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Duet With Chikuha Otake | Eiko + Koma
Duet With Chikuha Otake

Duet With Chikuha Otake

As a part of Eiko's new Duet Project: Distance is Malleable, Eiko researched and learned about her grandfather, painter Chikuha Otake (1878-1936), who died 16 years before Eiko was born. Eiko travelled to see his painting,  read his published essays and created a duet with his paintings and words. The video can be seen alone or during her performance as Eiko interacts with the projected image. A duet with a dead person's work is an attempt to learn about the dead, his art, and take in and share the remains of the dead. It is to also discover and nurture the self in relationship to the dead.

Chikuha was a praised figure in traditional Japanese painting. He earned many national awards in his early career. But later his experimenting with more ambitious styles and his anti-mainstream sentiments were shunned by the field authorities. Out of his frustration, he ran unsuccessfully for the House of Representatives in 1915. His loss brought him much debt and his reputation was severely damaged.

In 2018 spring, Eiko travelled to see the exhibition held at Suiboku Museum in Toyama, Japan that marked the 140th anniversary of Chikuha Otake’s birth was the first large-scale showing of his work more than 80 years after his death. Eiko performed alone in the gallery without any audience members. In September 2018, Eiko also performed with his painting in the collections of The Philadelphia Museum of Art.

Ramble
by Chikuha Otake

I don't intend to paint well. I just want to paint, so I do. I don’t care much about the results, nor what people think. What I do care for, is to surprise people, to hear their gasps. I want to somehow produce a masterpiece. It’s going to take a few years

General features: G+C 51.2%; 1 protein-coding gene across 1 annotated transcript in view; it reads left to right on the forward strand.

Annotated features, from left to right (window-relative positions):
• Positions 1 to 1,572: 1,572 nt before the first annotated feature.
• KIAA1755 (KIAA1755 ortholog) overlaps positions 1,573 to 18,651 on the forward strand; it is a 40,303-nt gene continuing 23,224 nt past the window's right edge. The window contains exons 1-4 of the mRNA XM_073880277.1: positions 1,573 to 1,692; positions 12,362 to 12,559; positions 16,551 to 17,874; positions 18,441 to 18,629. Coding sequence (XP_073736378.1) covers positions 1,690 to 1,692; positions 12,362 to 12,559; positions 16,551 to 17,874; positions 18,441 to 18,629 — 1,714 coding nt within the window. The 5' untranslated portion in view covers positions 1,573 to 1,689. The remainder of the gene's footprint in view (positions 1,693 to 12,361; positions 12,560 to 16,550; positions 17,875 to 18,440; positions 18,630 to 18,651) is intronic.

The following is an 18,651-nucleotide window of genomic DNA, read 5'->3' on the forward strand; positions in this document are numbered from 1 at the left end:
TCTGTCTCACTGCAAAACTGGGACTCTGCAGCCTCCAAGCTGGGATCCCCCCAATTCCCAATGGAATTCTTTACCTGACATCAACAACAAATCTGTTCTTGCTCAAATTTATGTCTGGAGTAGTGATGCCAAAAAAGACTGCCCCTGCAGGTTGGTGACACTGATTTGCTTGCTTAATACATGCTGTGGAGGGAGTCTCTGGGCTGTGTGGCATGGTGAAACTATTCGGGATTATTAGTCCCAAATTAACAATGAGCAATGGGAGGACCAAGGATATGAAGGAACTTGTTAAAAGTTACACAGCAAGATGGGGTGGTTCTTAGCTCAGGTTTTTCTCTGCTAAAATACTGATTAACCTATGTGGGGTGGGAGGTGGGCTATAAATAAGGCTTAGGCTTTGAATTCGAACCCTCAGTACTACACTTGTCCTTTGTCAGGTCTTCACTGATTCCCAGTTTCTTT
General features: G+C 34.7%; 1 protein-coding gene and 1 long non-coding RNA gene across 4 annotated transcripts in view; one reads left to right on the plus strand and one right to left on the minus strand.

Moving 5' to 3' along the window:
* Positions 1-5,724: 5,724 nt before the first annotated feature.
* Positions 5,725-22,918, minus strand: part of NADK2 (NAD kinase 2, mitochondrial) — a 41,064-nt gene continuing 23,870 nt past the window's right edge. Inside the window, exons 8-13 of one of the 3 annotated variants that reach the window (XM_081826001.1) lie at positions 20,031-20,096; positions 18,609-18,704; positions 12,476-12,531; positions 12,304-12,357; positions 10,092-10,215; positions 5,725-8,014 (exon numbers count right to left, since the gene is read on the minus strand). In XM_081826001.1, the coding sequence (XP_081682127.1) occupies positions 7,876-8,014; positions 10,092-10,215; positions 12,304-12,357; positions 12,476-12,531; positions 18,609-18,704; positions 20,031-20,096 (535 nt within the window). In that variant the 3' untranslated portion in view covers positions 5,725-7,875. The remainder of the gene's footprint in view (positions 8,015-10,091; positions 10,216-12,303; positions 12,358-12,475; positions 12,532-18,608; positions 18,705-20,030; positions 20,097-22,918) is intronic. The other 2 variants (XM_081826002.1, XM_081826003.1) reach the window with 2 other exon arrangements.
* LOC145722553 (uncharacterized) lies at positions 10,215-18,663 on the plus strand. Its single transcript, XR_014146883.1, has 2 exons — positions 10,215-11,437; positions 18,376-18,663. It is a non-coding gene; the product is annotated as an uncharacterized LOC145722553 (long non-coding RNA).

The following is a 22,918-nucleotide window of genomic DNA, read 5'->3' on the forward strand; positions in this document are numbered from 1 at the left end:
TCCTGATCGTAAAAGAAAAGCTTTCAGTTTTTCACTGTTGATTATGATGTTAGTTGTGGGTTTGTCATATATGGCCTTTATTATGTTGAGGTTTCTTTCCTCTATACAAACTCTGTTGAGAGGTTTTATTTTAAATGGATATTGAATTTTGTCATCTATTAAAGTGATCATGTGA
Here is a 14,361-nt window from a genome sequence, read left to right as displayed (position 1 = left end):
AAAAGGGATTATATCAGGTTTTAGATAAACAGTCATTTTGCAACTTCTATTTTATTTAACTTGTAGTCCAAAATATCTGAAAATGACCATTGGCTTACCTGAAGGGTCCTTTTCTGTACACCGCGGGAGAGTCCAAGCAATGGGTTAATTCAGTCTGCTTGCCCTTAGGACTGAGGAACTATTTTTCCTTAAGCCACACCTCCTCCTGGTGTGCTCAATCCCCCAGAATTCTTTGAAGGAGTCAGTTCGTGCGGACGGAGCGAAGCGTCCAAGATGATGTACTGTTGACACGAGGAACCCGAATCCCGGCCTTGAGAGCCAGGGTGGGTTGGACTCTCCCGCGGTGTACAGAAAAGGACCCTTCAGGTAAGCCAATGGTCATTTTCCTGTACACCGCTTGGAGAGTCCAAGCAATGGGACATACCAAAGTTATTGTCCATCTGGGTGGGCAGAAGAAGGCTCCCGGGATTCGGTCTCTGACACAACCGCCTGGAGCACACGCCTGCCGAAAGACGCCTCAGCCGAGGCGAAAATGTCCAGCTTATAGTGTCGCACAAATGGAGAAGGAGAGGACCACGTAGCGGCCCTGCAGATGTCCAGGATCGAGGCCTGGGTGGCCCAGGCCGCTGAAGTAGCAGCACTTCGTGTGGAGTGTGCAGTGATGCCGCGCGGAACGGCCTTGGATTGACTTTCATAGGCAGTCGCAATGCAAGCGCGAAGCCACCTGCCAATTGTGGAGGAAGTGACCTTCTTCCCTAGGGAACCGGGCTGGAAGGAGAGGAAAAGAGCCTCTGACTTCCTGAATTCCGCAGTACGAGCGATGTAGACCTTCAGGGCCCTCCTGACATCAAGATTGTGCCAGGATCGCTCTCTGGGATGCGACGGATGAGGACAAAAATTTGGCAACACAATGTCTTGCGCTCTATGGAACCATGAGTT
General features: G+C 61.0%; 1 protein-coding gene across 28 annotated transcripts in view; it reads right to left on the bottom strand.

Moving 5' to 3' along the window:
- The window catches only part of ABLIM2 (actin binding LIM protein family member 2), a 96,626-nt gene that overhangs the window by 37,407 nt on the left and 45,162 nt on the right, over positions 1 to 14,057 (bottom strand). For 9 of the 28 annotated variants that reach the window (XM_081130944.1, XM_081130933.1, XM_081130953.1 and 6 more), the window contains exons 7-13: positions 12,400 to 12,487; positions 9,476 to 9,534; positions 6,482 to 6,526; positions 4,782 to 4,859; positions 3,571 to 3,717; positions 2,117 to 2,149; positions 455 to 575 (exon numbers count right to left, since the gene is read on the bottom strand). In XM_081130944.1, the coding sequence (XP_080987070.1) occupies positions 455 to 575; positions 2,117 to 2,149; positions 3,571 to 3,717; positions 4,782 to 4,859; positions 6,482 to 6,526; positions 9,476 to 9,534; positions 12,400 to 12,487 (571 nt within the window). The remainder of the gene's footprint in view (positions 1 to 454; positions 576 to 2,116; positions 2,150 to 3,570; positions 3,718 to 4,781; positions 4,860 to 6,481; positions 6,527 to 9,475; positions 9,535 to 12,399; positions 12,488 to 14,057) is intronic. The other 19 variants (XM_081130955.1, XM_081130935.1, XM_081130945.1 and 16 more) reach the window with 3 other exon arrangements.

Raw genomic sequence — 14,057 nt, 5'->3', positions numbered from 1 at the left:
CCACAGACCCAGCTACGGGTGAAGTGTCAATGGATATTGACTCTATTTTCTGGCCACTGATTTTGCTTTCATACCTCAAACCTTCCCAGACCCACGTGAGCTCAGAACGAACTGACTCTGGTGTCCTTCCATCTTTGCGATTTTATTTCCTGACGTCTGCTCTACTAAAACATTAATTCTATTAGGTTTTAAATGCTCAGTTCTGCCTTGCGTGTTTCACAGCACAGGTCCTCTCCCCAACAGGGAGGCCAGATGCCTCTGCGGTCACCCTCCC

I have this habit, hastiness, this sensation to move onto the next thing once I start working on a piece. I have many subject I want to paint, so perhaps this nature of mine might just not be fixable. I can’t paint if I don’t feel like it, but once I start painting, somehow I’ll paint one after the next. So, perhaps there’s not much weight in them.

When someone is in trouble, I would want to help out by all means possible. And I cannot say no to those who ask me to do something. I feel like this is hindering me. I want to take part in the many things in this world. But, I am really slow, so I want to study. It’s certain that the known people are good at what they do because they study.

To me, death of Shunso Hishida is a huge loss. When he died, I was flattened, and tired of everything. I worshiped him. People saw him as a cold person, but he was an earnest person.

When I was twenty, I had decided I was forty. I was cheap for a forty, so I worked hard. I believe that I am entrusted to a mission to complete a masterpiece. I still cannot achieve it, but I cannot die until I’ve gone the distance. My paintings are no good either until people stop telling me I paint well. It’s also wrong to think that I am great because they sell at high prices. I want to make something that transcends good and bad, pricy and cheap. I want my work to be sincere. Art without sincerity has no value. This sincerity is to be taken broadly.